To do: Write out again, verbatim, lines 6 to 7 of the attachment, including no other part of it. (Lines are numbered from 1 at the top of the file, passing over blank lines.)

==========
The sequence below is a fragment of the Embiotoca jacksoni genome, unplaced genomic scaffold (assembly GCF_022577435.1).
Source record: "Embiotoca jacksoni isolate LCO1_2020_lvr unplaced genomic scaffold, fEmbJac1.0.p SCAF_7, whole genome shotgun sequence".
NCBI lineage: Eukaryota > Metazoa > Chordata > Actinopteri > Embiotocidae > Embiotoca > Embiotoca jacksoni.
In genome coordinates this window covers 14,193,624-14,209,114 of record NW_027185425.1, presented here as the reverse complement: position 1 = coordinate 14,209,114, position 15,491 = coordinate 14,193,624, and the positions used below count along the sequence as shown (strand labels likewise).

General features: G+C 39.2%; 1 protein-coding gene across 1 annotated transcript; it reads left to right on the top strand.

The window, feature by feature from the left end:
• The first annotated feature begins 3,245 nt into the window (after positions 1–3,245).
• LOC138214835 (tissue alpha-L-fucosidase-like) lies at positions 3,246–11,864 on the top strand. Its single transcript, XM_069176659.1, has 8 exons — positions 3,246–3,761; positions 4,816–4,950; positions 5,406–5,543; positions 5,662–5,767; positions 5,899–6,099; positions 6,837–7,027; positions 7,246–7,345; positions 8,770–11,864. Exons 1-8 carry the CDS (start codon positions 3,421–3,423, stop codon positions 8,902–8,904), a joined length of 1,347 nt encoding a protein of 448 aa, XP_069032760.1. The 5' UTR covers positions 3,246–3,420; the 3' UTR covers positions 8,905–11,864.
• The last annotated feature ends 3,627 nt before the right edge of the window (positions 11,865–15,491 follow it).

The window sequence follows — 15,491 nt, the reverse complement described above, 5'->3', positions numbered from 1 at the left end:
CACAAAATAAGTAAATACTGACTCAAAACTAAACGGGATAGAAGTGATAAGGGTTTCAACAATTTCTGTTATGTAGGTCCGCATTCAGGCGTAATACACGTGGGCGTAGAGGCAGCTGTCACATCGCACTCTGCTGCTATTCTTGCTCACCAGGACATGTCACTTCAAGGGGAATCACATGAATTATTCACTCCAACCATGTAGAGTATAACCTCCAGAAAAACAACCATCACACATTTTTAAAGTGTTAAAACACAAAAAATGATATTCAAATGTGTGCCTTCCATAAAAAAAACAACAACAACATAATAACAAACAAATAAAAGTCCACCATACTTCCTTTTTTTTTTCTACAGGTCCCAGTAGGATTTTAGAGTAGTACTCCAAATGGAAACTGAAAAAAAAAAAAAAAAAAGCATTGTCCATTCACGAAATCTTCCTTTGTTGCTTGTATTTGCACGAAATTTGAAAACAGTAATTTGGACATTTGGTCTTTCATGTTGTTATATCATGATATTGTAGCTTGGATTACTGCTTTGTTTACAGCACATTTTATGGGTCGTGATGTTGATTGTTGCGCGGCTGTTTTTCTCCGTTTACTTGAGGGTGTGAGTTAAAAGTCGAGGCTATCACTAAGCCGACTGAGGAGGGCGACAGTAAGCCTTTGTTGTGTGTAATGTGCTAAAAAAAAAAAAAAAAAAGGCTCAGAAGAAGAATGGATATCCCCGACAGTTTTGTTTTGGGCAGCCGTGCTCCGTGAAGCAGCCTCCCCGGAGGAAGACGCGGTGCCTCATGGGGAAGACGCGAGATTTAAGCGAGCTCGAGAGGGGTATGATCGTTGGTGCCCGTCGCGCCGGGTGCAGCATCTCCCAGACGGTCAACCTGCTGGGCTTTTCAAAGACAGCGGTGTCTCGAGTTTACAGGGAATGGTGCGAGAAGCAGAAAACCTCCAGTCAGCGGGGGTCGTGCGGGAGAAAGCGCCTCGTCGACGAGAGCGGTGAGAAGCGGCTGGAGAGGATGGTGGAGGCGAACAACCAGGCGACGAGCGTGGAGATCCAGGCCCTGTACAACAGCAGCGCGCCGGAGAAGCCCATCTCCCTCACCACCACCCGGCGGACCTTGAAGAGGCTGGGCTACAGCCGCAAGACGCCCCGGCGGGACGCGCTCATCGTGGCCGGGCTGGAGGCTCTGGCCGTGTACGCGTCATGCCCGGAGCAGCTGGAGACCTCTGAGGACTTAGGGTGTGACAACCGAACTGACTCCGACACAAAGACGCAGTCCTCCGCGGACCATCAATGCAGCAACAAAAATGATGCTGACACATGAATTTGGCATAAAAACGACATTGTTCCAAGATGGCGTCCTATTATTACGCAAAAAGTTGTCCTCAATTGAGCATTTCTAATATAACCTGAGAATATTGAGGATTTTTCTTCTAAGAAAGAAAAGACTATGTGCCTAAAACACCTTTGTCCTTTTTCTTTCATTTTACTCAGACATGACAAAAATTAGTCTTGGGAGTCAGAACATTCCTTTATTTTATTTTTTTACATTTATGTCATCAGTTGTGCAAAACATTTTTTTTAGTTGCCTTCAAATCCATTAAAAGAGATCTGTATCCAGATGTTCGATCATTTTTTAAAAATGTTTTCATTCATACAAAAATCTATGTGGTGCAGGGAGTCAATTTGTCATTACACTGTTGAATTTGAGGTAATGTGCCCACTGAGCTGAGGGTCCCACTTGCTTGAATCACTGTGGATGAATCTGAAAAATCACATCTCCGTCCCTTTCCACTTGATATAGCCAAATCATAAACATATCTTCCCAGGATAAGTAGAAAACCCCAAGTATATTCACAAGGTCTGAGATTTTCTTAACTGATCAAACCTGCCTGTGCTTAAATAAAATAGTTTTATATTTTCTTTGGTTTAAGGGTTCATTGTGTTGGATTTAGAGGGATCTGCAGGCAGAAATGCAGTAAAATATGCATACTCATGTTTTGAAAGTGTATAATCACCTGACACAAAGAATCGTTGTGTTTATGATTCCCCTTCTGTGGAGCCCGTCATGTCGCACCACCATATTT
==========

The window, feature by feature from the left end:
• The first annotated feature begins 3,245 nt into the window (after positions 1–3,245).